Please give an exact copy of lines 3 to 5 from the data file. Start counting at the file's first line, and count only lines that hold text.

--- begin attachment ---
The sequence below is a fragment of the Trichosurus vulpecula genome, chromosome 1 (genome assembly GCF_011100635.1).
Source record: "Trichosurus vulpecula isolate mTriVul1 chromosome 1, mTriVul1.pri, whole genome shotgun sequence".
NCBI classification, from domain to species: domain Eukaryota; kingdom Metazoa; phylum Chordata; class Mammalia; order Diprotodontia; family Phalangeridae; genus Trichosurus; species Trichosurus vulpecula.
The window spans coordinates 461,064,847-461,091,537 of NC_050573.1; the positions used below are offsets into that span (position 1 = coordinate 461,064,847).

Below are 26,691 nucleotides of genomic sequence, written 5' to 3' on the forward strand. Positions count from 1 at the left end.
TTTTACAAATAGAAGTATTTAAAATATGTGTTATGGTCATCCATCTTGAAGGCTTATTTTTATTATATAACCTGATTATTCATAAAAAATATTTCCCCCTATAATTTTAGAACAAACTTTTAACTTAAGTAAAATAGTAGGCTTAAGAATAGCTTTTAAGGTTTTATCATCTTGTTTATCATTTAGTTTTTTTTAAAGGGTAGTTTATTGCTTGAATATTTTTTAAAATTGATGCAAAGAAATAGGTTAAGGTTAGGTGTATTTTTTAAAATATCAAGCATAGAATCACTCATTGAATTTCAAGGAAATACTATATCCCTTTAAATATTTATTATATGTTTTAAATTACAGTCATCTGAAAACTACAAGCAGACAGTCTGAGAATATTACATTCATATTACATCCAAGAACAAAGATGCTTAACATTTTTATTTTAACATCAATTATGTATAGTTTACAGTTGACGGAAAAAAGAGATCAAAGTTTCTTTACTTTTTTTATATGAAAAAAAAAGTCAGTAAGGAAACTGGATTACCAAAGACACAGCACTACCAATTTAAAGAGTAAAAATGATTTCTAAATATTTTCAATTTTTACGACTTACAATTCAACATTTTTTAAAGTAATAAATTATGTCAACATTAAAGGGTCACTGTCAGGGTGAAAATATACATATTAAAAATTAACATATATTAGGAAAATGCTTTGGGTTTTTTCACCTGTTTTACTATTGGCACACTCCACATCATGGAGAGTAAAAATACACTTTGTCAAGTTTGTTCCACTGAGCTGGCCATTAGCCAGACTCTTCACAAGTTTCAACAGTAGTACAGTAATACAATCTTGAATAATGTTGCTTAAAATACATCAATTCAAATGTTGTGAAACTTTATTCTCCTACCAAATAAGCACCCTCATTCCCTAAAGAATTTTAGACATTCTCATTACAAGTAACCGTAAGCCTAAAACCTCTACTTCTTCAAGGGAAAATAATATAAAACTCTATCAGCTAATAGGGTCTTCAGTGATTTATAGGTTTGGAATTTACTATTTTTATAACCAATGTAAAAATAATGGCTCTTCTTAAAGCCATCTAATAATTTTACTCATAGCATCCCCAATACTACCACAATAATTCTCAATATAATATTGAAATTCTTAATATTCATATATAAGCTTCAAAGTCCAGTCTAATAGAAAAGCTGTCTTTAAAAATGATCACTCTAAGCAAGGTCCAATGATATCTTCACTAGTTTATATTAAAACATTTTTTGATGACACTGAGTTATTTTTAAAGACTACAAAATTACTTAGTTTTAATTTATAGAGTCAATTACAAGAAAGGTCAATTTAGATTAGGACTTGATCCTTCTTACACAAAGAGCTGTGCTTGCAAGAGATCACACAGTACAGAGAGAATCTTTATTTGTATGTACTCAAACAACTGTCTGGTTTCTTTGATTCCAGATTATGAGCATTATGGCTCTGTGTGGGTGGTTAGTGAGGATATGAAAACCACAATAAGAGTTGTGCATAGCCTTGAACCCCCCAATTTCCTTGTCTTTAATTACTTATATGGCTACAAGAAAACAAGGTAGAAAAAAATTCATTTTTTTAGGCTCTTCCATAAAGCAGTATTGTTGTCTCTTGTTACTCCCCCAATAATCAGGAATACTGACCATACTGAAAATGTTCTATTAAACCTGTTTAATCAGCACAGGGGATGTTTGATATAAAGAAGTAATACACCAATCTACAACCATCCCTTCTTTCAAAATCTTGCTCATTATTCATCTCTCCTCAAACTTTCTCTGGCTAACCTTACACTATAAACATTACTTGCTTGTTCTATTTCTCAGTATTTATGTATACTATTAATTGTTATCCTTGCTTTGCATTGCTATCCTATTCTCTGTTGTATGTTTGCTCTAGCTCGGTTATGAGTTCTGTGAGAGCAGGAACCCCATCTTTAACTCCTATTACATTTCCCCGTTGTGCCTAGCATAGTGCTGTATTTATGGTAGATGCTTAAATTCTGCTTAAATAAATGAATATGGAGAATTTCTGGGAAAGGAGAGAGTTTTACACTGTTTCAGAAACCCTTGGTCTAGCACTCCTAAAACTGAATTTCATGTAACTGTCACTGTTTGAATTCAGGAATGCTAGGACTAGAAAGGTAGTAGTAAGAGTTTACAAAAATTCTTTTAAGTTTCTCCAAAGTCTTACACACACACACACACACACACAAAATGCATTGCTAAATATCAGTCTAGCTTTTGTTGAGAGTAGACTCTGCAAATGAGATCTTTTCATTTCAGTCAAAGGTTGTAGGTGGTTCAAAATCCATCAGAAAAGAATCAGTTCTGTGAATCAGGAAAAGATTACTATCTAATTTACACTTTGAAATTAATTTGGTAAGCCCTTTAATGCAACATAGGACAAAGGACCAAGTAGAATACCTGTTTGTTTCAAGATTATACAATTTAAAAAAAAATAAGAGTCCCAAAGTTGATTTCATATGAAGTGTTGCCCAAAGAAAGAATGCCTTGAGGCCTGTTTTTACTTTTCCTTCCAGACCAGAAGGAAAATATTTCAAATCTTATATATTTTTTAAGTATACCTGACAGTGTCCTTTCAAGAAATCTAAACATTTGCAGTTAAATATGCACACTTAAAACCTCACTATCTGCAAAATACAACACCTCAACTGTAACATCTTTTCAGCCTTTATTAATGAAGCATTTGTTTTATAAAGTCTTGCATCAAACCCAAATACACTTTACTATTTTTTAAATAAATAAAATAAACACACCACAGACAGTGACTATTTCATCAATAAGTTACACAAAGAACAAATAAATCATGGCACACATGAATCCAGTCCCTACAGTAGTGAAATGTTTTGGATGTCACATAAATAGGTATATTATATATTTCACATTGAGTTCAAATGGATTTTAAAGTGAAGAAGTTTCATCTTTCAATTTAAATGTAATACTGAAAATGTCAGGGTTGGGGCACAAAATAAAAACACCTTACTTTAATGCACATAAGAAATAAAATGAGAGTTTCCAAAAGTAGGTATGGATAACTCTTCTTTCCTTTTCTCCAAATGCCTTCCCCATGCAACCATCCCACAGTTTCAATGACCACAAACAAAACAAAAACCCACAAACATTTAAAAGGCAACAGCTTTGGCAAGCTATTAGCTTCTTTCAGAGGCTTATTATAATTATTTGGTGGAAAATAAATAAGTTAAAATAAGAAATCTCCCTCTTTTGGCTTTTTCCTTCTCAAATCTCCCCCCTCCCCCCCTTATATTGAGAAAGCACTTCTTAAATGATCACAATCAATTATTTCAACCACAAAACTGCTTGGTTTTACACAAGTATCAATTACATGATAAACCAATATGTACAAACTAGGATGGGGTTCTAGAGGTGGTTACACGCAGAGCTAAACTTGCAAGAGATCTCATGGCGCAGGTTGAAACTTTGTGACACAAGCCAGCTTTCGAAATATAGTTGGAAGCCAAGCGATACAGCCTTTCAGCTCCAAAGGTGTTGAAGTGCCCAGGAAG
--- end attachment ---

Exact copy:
NCBI classification, from domain to species: domain Eukaryota; kingdom Metazoa; phylum Chordata; class Mammalia; order Diprotodontia; family Phalangeridae; genus Trichosurus; species Trichosurus vulpecula.
The window spans coordinates 461,064,847-461,091,537 of NC_050573.1; the positions used below are offsets into that span (position 1 = coordinate 461,064,847).

Below are 26,691 nucleotides of genomic sequence, written 5' to 3' on the forward strand. Positions count from 1 at the left end.